More tests into the efficacy of air jackets are in the pipeline as a manufacturer seeks to find further proof that the devices have a “significant effect on reducing injuries” in everyday falls.

Hit-Air is meeting with the Transport Research Laboratory (TRL) and British Eventing (BE) later this month.

In November H&H reported on findings by TRL on behalf of BE. The research focused on rotational falls, and concluded that air vests can reduce the risk of serious injury by 13%.

A series of controlled tests were carried out, in which an equine cadaver was dropped on to a crash test dummy wearing a BETA 2009 Level 3 body and shoulder protector, and an air jacket. The results showed that the air jacket reduced compression, and that the predicted risk of severe chest injury fell from 94% to 81%.

“This means that it could have a beneficial effect in reducing the likelihood of severe injury from a horse falling on a rider,” read a BE statement. “However, there is still a high probability of riders sustaining a severe injury.“

Now, air jacket manufacturer Hit-Air is seeking to find out more information for a wider range of falls. The company “welcomed” this research and now has plans to build on this. The new research aims to look at injuries aside from those sustained in a rotational fall.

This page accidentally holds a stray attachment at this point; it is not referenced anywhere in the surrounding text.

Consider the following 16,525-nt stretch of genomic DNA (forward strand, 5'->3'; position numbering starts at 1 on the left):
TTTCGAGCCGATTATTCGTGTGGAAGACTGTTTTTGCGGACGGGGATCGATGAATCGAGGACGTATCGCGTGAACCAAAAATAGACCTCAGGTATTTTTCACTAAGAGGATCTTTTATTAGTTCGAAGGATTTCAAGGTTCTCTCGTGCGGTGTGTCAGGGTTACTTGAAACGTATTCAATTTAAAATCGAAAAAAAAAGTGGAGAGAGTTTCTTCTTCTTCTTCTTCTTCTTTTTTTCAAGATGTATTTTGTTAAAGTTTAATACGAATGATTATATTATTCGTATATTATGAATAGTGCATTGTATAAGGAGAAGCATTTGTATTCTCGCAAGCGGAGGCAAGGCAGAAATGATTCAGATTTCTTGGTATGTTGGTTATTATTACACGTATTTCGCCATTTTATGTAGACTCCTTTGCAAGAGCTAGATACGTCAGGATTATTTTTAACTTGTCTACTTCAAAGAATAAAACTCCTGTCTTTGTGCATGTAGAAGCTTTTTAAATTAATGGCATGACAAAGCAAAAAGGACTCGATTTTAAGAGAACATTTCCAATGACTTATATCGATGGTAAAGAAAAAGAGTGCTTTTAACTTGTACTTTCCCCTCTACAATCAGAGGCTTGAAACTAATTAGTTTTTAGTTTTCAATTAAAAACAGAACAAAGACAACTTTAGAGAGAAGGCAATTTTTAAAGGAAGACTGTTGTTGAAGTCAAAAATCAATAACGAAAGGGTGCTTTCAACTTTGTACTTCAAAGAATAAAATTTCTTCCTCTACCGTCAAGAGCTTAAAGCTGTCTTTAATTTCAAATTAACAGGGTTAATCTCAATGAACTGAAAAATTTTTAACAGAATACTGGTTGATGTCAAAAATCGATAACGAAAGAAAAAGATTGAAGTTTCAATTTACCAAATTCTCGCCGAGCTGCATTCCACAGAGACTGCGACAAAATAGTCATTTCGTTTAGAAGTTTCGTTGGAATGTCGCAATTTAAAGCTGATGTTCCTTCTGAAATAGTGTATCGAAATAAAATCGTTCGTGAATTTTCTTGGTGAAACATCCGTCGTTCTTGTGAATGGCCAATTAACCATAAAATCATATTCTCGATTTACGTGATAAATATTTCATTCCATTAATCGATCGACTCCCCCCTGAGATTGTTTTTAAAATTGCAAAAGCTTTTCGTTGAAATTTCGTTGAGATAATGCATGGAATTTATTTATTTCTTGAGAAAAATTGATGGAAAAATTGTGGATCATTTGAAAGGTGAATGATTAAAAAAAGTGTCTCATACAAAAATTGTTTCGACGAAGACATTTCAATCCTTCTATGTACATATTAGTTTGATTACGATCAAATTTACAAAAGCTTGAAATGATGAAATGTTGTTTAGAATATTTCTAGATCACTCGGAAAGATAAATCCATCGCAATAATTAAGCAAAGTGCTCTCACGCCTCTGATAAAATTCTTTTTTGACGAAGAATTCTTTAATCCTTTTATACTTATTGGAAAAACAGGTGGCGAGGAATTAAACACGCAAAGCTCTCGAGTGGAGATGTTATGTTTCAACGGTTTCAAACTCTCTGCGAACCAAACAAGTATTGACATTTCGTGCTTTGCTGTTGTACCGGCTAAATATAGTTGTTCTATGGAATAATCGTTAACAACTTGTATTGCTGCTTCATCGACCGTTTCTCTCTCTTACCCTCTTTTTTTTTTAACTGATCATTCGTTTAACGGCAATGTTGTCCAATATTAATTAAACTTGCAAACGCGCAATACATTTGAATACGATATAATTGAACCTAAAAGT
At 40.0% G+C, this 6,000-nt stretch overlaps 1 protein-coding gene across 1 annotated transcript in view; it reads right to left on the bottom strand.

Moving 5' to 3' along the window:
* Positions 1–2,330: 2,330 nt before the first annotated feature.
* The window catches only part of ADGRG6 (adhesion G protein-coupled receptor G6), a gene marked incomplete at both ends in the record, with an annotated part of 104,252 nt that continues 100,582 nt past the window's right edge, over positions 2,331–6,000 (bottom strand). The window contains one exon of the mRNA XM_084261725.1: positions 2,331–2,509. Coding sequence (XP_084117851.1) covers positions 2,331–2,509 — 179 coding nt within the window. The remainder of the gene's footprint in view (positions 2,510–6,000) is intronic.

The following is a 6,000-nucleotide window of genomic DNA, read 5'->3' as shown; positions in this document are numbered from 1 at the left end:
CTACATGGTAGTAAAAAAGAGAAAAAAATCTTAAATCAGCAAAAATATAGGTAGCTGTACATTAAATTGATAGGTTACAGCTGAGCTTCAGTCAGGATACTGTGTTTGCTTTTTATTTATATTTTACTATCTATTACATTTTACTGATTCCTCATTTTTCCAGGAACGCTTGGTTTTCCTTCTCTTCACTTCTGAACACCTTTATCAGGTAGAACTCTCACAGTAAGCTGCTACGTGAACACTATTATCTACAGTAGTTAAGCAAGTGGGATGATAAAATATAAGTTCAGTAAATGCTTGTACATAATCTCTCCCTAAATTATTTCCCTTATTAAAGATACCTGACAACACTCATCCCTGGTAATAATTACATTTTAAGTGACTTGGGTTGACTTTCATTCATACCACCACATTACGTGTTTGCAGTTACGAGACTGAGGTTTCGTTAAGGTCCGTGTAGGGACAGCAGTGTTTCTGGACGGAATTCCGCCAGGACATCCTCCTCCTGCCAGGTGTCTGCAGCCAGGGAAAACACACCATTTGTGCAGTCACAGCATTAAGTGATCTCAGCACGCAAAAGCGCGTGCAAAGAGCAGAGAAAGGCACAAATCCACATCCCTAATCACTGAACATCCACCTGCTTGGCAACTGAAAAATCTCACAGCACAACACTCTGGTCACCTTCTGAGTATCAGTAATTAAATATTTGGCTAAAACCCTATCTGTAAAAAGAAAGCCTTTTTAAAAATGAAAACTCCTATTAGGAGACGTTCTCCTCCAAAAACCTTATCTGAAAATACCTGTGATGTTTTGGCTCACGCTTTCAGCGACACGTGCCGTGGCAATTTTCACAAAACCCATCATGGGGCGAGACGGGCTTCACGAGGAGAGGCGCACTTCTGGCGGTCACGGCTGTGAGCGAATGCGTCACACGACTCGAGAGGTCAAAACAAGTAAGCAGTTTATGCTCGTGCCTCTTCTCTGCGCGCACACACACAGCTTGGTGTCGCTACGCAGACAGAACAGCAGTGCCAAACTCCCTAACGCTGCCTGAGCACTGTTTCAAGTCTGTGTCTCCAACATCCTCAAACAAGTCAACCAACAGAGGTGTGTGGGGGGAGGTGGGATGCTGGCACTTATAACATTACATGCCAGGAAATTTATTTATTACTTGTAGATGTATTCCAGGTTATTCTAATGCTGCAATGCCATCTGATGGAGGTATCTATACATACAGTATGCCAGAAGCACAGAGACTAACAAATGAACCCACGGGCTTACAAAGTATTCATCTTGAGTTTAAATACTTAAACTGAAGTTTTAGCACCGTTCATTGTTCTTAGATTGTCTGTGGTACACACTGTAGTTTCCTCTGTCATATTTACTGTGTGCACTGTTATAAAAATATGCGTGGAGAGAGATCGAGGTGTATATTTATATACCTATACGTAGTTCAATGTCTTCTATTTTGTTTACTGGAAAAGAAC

“We are meeting with the TRL to develop plans to simulate the effect of wearing a Hit-Air vest in the most common types of falls,” Rachel Ricci of Hit-Air told H&H.

Non-rotational falls represent more than 98% of falls in BE and over 84% of injuries.”

Hit-Air has already conducted extensive testing in labs in Japan and Europe, but “appreciated the need for independent verification of methodology and results”.

We want to prove what we hear from riders and medical professionals and show that air has a significant effect on reducing injuries to the neck and spine in many falls,” added Ms Ricci.

Jonathan Clissold, head of safety at BE, will be involved for “transparency”.

Although air jackets were originally aimed at elite eventers, the equipment is now common at lower level events and some riders choose to wear them out hacking.

“We also hope to involve the British Horse Society so that the research can be opened up to the leisure riding contingent,” said Ms Ricci. “We’ve seen a 20% growth year-on-year in this area.”

Horse&Hound, 14 January ’16